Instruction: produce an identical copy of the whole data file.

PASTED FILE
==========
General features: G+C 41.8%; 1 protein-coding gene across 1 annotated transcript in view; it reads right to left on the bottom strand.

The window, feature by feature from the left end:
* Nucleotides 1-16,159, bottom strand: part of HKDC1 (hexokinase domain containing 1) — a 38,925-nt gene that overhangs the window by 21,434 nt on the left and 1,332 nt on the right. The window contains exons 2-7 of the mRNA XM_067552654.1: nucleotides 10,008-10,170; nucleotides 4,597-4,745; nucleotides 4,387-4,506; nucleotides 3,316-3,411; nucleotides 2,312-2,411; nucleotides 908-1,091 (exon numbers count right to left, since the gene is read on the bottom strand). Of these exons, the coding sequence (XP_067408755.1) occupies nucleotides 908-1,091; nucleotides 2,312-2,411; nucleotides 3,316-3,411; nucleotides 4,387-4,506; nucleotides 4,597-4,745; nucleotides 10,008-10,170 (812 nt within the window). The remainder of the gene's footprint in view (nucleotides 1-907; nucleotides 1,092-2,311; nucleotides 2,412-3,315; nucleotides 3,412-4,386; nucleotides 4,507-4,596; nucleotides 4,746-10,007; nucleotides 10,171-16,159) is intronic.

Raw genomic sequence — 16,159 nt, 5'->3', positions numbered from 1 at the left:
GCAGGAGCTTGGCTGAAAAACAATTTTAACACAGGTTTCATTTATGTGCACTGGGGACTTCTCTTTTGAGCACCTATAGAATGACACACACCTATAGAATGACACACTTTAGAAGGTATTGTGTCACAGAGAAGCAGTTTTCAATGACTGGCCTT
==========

General features: G+C 41.8%; 1 protein-coding gene across 1 annotated transcript in view; it reads right to left on the bottom strand.

The window, feature by feature from the left end:
* Nucleotides 1-16,159, bottom strand: part of HKDC1 (hexokinase domain containing 1) — a 38,925-nt gene that overhangs the window by 21,434 nt on the left and 1,332 nt on the right. The window contains exons 2-7 of the mRNA XM_067552654.1: nucleotides 10,008-10,170; nucleotides 4,597-4,745; nucleotides 4,387-4,506; nucleotides 3,316-3,411; nucleotides 2,312-2,411; nucleotides 908-1,091 (exon numbers count right to left, since the gene is read on the bottom strand). Of these exons, the coding sequence (XP_067408755.1) occupies nucleotides 908-1,091; nucleotides 2,312-2,411; nucleotides 3,316-3,411; nucleotides 4,387-4,506; nucleotides 4,597-4,745; nucleotides 10,008-10,170 (812 nt within the window). The remainder of the gene's footprint in view (nucleotides 1-907; nucleotides 1,092-2,311; nucleotides 2,412-3,315; nucleotides 3,412-4,386; nucleotides 4,507-4,596; nucleotides 4,746-10,007; nucleotides 10,171-16,159) is intronic.

Raw genomic sequence — 16,159 nt, 5'->3', positions numbered from 1 at the left:
GCAGGAGCTTGGCTGAAAAACAATTTTAACACAGGTTTCATTTATGTGCACTGGGGACTTCTCTTTTGAGCACCTATAGAATGACACACACCTATAGAATGACACACTTTAGAAGGTATTGTGTCACAGAGAAGCAGTTTTCAATGACTGGCCTT